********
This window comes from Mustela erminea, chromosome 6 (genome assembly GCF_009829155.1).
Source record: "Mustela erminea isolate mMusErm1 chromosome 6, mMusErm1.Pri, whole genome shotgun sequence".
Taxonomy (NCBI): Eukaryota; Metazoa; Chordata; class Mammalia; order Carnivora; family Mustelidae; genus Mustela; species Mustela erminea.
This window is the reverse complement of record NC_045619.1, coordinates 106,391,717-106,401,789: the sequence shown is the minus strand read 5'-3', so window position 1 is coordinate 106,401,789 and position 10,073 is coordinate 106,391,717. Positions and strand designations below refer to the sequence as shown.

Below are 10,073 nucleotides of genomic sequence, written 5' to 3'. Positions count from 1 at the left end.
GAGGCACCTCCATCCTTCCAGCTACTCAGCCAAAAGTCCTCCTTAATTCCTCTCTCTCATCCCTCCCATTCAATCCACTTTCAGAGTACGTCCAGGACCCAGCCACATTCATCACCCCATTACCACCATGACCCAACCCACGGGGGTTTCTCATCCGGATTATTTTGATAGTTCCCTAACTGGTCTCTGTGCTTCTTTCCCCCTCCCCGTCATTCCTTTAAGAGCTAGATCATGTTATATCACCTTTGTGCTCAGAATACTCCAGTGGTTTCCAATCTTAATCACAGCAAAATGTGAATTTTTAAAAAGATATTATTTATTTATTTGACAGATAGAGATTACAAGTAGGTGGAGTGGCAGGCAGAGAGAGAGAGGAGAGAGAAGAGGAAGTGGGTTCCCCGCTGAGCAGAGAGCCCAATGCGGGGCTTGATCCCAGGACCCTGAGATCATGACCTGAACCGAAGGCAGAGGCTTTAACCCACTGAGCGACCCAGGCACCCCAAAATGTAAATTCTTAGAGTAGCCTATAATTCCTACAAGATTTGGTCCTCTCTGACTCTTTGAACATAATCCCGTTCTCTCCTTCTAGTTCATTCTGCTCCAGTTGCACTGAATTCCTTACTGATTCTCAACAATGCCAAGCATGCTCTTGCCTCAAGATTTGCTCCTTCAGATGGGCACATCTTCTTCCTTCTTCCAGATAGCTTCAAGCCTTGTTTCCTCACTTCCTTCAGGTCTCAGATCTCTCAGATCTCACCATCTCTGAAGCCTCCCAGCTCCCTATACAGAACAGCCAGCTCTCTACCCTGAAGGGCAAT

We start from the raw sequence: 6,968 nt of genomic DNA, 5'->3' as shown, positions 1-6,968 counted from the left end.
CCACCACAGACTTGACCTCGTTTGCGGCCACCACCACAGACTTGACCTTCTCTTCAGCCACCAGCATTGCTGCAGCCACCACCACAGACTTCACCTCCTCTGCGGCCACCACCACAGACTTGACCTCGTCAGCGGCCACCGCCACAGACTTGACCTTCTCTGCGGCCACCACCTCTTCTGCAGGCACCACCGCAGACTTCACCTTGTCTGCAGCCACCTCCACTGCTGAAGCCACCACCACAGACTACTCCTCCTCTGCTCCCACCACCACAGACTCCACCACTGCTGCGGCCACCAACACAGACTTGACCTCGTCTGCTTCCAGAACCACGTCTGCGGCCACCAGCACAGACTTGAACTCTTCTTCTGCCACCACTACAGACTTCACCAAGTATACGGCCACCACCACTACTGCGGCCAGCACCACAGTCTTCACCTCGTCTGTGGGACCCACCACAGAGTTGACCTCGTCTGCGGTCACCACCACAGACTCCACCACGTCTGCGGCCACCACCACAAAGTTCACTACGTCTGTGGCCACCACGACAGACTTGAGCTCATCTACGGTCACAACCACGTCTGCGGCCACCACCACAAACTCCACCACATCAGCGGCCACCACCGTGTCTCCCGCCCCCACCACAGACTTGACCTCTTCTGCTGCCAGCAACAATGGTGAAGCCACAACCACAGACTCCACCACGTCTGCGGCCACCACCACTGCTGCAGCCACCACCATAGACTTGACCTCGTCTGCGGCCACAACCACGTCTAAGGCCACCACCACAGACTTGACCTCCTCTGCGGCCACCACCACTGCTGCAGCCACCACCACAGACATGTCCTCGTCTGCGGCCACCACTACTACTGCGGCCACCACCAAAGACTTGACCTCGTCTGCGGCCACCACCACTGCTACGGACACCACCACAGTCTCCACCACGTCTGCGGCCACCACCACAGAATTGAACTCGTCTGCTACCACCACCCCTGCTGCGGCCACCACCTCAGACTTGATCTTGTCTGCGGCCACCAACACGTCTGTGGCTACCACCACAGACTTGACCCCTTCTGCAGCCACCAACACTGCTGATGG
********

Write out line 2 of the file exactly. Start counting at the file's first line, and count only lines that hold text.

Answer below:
Source record: "Mustela erminea isolate mMusErm1 chromosome 6, mMusErm1.Pri, whole genome shotgun sequence".